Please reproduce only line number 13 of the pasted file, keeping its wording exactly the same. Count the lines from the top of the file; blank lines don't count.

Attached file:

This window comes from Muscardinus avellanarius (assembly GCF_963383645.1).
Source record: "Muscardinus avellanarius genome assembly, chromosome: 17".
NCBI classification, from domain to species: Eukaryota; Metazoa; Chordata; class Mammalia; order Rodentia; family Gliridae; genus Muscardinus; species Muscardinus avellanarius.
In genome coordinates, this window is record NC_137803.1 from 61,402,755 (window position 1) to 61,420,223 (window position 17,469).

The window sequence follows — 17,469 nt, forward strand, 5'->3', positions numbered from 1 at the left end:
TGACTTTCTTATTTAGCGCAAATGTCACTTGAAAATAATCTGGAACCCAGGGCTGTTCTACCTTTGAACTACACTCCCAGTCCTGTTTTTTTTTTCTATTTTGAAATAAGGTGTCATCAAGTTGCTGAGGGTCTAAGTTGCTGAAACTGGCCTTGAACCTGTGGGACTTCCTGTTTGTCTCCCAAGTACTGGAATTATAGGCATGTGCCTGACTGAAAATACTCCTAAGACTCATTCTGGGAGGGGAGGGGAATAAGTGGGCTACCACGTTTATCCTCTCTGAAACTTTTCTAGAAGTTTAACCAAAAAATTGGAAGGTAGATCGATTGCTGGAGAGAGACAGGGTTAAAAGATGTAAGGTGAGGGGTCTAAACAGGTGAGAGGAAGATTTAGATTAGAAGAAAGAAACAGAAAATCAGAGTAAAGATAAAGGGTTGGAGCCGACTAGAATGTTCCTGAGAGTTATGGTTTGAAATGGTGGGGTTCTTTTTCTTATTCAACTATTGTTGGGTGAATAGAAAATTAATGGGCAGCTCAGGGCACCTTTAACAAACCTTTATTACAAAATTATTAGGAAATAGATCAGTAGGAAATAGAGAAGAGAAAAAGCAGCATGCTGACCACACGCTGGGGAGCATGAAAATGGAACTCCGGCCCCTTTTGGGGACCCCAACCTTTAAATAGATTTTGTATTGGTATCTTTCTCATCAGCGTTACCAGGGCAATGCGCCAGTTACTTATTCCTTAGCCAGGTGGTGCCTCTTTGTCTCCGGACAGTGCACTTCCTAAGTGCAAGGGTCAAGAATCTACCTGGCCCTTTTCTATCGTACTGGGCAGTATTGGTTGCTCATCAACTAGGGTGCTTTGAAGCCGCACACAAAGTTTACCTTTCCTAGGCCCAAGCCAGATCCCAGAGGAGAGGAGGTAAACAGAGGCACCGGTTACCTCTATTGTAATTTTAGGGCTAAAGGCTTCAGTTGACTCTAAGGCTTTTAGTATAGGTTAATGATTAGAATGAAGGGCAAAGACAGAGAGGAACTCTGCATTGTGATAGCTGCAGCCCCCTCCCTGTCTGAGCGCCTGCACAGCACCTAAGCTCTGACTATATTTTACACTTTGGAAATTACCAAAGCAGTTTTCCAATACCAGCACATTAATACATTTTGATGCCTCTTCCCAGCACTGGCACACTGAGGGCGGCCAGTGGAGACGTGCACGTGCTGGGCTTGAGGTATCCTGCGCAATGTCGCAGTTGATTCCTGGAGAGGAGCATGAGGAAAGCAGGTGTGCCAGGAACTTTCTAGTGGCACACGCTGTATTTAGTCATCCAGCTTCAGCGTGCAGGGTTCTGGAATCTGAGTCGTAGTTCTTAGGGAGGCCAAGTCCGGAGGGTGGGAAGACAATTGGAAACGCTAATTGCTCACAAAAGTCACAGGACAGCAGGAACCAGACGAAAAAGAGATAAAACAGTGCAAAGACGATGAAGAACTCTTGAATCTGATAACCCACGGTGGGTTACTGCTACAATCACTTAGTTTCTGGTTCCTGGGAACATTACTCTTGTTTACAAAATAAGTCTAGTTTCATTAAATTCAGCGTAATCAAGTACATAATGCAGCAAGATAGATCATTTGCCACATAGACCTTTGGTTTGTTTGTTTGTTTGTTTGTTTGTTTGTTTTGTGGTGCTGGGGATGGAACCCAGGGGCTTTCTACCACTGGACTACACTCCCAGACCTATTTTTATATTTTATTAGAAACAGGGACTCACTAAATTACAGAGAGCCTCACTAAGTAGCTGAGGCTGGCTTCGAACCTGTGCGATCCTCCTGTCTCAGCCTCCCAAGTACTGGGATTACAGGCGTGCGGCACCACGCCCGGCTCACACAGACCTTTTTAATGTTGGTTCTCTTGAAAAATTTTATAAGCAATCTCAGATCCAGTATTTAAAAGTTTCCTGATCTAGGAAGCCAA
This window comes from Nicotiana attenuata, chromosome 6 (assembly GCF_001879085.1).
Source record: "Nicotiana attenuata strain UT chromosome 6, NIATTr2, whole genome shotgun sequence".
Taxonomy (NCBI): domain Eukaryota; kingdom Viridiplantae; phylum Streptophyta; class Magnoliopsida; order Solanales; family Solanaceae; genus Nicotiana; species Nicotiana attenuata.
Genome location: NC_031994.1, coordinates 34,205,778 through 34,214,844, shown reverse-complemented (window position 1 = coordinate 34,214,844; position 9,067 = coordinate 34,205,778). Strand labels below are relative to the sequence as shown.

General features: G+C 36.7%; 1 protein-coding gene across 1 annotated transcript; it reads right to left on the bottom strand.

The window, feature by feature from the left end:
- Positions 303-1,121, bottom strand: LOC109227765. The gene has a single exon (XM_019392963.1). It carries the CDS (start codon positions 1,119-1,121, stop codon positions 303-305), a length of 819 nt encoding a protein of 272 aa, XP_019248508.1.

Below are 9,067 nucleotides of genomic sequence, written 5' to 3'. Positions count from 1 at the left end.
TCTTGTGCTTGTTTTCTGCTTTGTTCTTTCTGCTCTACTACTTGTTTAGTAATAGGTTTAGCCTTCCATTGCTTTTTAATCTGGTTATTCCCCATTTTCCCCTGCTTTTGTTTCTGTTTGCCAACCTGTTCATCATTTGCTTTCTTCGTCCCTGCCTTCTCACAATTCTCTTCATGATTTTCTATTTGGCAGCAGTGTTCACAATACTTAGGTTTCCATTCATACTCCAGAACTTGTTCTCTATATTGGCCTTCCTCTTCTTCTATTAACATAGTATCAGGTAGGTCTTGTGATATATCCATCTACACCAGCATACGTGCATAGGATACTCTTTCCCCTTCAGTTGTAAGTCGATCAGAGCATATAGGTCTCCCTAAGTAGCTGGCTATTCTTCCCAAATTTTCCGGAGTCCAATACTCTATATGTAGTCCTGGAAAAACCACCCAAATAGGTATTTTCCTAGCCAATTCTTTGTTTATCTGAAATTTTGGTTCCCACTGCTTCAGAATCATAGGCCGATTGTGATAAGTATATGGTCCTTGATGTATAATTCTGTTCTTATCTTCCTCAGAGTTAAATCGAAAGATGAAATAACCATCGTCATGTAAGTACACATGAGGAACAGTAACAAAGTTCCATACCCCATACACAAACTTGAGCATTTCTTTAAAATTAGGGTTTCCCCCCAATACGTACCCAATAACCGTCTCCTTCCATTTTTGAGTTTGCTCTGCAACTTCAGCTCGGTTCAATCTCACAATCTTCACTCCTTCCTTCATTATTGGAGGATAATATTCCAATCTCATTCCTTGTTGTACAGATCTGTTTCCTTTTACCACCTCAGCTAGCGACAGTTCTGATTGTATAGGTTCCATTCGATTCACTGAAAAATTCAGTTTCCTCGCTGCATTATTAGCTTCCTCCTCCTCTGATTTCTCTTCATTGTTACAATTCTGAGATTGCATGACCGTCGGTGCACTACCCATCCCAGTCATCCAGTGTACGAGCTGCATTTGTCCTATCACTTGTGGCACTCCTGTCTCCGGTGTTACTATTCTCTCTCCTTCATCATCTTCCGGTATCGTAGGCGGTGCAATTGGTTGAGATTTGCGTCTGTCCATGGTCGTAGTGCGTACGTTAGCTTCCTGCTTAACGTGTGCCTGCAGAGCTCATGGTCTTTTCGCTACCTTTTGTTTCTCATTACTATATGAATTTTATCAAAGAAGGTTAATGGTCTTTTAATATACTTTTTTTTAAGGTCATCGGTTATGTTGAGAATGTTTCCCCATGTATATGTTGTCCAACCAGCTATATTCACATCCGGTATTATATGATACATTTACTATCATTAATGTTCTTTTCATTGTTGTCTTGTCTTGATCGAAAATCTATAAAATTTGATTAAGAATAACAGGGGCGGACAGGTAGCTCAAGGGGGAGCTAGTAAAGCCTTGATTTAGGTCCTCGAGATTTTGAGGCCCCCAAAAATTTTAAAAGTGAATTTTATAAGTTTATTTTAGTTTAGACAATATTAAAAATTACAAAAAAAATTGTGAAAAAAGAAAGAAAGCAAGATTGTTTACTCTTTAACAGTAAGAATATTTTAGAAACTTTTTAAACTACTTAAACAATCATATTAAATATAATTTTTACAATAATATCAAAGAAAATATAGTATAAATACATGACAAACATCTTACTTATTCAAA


- Positions 303-1,121, bottom strand: LOC109227765. The gene has a single exon (XM_019392963.1). It carries the CDS (start codon positions 1,119-1,121, stop codon positions 303-305), a length of 819 nt encoding a protein of 272 aa, XP_019248508.1.